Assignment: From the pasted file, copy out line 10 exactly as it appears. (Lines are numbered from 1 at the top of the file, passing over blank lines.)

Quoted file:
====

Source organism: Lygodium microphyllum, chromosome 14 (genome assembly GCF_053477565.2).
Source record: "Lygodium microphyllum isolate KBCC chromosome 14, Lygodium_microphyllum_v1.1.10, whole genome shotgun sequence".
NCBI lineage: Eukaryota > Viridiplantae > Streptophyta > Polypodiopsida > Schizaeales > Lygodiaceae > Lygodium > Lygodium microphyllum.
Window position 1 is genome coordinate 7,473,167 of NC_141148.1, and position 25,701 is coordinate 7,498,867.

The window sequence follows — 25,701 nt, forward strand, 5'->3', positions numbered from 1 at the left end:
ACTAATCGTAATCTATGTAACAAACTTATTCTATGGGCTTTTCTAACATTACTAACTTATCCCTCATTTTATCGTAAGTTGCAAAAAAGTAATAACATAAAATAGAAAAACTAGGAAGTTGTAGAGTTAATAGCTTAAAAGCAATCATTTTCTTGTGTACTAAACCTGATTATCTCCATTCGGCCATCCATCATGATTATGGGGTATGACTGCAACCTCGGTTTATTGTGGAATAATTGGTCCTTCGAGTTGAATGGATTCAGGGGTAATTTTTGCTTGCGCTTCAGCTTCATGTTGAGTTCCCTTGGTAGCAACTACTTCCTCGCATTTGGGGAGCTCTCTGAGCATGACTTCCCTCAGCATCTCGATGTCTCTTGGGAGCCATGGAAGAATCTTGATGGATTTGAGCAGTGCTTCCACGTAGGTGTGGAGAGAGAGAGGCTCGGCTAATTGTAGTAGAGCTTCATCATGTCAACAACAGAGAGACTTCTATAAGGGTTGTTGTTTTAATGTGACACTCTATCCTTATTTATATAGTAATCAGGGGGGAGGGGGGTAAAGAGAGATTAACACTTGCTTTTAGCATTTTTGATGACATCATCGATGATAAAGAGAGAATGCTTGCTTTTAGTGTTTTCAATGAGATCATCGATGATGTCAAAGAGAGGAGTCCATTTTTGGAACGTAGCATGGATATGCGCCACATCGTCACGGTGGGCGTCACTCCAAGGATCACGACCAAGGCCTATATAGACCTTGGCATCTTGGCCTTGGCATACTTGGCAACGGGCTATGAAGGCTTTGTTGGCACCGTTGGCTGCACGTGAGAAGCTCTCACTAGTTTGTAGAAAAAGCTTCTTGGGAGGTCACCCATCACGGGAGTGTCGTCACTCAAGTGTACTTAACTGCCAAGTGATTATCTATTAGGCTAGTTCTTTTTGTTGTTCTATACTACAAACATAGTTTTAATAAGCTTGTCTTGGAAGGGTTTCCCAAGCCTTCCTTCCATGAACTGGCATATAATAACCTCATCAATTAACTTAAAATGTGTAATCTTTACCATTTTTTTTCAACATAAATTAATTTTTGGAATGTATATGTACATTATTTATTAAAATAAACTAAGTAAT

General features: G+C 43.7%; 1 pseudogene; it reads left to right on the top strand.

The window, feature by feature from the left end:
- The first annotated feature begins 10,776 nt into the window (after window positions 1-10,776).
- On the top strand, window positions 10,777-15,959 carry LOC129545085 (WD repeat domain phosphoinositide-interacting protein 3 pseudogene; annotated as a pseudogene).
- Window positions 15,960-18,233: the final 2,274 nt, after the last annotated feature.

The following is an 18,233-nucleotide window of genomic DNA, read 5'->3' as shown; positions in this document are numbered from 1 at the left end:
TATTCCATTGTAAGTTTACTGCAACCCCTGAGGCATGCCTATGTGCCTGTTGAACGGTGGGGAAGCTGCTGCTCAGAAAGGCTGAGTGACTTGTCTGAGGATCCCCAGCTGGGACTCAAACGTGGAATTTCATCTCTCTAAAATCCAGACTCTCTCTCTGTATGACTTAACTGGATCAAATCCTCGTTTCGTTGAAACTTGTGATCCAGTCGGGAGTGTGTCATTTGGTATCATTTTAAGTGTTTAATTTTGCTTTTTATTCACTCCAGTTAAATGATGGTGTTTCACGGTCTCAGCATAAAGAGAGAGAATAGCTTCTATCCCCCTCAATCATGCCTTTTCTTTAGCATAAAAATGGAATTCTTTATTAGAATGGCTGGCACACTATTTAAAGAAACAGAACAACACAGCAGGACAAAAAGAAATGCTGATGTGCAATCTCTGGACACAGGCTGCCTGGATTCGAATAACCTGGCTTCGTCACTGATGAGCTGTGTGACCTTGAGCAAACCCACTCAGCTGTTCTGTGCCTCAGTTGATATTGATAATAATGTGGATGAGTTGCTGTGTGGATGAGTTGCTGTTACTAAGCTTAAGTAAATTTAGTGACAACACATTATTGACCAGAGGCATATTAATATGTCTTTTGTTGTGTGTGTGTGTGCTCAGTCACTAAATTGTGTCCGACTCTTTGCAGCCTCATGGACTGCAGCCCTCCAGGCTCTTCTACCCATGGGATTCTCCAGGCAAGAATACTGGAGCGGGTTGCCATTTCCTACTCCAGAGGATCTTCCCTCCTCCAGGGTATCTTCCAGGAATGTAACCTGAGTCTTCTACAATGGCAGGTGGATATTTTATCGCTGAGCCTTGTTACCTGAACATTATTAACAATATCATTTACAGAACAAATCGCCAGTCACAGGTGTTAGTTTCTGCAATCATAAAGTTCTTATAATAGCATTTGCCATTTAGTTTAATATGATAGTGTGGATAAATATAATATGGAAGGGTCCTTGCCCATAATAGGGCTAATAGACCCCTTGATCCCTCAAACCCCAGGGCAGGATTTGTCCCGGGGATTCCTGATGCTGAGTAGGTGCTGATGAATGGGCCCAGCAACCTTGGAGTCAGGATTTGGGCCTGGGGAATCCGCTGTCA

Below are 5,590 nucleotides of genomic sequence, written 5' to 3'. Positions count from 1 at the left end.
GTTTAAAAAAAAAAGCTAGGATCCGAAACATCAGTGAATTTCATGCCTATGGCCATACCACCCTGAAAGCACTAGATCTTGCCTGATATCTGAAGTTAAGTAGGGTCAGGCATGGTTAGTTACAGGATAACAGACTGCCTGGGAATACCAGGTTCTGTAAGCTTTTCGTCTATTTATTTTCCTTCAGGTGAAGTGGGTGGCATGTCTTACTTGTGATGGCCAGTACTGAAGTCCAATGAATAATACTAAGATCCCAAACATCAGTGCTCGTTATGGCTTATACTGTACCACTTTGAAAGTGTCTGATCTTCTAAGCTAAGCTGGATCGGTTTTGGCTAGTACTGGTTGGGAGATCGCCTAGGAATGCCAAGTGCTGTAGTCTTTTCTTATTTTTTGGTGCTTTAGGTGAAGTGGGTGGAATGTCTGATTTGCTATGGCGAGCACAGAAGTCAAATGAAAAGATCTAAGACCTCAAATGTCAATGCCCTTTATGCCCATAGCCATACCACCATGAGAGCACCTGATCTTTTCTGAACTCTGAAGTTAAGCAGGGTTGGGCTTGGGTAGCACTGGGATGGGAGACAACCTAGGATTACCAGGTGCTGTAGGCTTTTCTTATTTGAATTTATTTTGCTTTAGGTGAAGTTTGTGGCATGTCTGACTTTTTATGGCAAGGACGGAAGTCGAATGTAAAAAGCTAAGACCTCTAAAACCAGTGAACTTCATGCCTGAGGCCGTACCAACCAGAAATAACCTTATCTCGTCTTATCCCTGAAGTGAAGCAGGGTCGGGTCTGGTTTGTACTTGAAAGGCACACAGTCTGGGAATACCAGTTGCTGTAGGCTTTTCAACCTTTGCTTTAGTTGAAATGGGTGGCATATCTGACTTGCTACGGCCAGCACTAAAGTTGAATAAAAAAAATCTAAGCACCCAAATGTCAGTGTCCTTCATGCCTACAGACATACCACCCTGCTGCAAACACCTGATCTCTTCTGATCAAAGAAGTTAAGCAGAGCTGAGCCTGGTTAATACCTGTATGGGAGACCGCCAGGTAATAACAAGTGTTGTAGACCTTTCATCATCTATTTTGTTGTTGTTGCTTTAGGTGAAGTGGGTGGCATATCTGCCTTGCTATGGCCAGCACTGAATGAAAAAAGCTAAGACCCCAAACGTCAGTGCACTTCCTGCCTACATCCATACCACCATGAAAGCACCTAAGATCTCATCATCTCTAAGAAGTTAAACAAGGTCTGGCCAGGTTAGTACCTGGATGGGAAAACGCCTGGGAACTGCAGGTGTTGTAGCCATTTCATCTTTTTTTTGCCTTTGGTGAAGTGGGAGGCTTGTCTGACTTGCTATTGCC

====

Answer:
- On the top strand, window positions 10,777-15,959 carry LOC129545085 (WD repeat domain phosphoinositide-interacting protein 3 pseudogene; annotated as a pseudogene).